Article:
Creating a distribution bar chart
In this tutorial you will learn about the creation and value of a distribution bar chart. To be able to develop this chart we advice you to download the necessary QlikView file, it can be found at: http://qlikshow.com/Qlik/Exercise app.qvw
A distribution bar chart should show you the distribution of products / customers / etc over class buckets. This example also demonstrates how to add color coding for another measure to add more value to the chart. In this particular example we will use a distribution of customer count over the sales buckets with a classwidth of 100K.
This will show the user how many customers there are in which sales buckets. This is quite useful when you’re doing analysis in the sphere of customers segmentation.
Adding a new chart to the canvas
After making a copy of the sheet ‘TPL 1’, and adding a new title to this sheet, for example ‘Distribution’, you should add a new chart object to the canvas.
1. right click on the canvas, choose: New Sheet Object > Chart > Bar Chart
2. Click Next >
Adding the (calculated) dimension
To be able to calculate the revenue buckets for this chart we need to add a calculated dimension.
1. Click on Add ‘Calculated Dimension’
2. Add the following expression:
(This expression will create a range of sales buckets, calculated over the revenue per customer, with a width of 100K each)
3. Under label add: “Sales Buckets” as the name for this dimension
Adding the expression
Now, to count the amount of customers, do the following:
1. Go to the ‘Expressions’ tab
2. Click ‘Add’
3. Copy the following expression into the expression dialog:
4. Click ‘Ok’, then under label add the name ‘Customer count’ for the expression
5. Click ‘Finish’
We should have the following chart…
Configuring the chart
This chart isn’t finished as it is shown here. We still have to apply some (information) design to it to make it work.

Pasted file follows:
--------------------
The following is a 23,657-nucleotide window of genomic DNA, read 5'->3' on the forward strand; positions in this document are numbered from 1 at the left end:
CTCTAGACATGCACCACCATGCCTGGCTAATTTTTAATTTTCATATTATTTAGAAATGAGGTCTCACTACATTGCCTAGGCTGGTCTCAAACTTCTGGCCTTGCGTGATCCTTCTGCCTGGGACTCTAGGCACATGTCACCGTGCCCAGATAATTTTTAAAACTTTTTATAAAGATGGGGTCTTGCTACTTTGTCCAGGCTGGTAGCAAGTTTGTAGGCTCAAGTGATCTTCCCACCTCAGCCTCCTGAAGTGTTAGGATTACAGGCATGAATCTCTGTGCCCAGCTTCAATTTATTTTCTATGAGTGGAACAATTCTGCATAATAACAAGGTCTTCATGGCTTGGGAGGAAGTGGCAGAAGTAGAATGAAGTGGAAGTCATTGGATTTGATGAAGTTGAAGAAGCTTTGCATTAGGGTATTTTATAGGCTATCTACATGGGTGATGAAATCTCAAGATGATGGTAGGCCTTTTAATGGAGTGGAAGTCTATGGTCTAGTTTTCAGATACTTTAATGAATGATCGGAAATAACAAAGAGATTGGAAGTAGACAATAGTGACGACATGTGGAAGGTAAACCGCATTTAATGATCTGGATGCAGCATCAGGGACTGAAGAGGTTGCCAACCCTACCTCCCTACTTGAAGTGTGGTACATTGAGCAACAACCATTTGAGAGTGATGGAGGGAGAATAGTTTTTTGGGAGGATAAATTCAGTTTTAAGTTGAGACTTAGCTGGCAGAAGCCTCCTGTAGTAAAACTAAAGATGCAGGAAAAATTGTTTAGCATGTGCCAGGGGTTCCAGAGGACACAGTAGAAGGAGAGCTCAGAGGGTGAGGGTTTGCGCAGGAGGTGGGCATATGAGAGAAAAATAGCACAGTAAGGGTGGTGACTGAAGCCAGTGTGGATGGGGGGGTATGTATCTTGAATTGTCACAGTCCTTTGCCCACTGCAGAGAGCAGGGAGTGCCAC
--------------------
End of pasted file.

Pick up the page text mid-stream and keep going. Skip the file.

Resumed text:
The idea is of a distribution chart is:
The concept of a distribution chart
In this chart, each bar shows the amount of time users spent on fixations within a 100-pixel-wide stripe running down the screen, starting from the very left.
People spent more than twice as much time looking at the left side of the page as they did the right:
Left half of screen: 69% of viewing time
Right half of screen: 30% of viewing time
The remaining 1% of viewing time was spent to the right of the initially-visible 1,024 pixels. Such information is visible only after horizontal scrolling, and the minute amount of attention it attracts confirms the guideline to avoid horizontal scrolling
Adding information design to the chart for comprehension
We want our users to get the best possible experience when it comes to analyzing data with visualizations we create for them. For our distribution chart we can do the following:
1. Remove the caption
2. Remove the borders
3. Set the font-size for the axes to 8 pts
4. Configure for diagonal labels on the x-axis
5. Setting the title of the chart to “Distribution of customer over sales buckets ”
6. Left aligning the title, change the font-size to 10 pt and give it the color that comes with the variable ‘cGreen’
7. Configuring the sort order for the x-axis (Sales Buckets) to ascending order on ‘Numerical Value’
8. Adding the value label for the expression to the bars
9. Setting the bar distance to 1
10. Setting the cluster distance to 1
Adding color coding for net margin
To help our users to determine whether there is a relation between customers and their accumulated revenue versus the net margin % we could add color coding to the bars.
To achieve the result as seen above we should use the colormix wizard in combination with the expression for net margin %.
1. Go to the ‘Expressions’ tab, click the ‘+’ sign next to your ‘Customer count’ expression
2. Open the Background color expression dialog
3. Under the menu in ‘File’ you will find a menu-item called ‘Colormix Wizard…’, Click on it
4. Skip the first wizard screen by clicking ‘Next >’
5. Step 1: Add the expression for net margin % to the ‘Value Expression’ dialog, use this expression:
Defining the colors for color coding
6. Step 2: Definining your colors:
a. Your color for upper limit should be the variable ‘cGood’
b. Your color for intermediate limit should be the variable ‘cMedium’ and the target reference should be ‘0’
c. Your color for lower limit should be the variable ‘cBad’
Value saturation setup
The last step of the wizard is about value saturation. You shouldn’t have to alter these settings, click ‘Finish’. QlikView will generate the following expression to calculate these colors for you:
sum((SalesPrice*Quantity)*FixedCostFactor))/sum(SalesPrice*Quantity) -0)/(0-RangeMin (top(total (sum(SalesPrice*Quantity)-sum((CostPrice)*Quantity)-
sum((SalesPrice*Quantity)*FixedCostFactor))/sum(SalesPrice*Quantity) -0)/(RangeMax (top(total (sum(SalesPrice*Quantity)-sum((CostPrice)*Quantity)-
sum((SalesPrice*Quantity)*FixedCostFactor))/sum(SalesPrice*Quantity) ,1,NoOfRows(total)))-0))), ARGB(255, 230, 51, 26), ARGB(255, 128, 211, 72), ARGB(255, 249, 231, 6))
After these settings your chart should look like this.
How cool would it be if your users could set their own class width for the distribution chart?
You could use a variable to set the value for class width in the calculated dimension.
Try it to give your users even a better experience!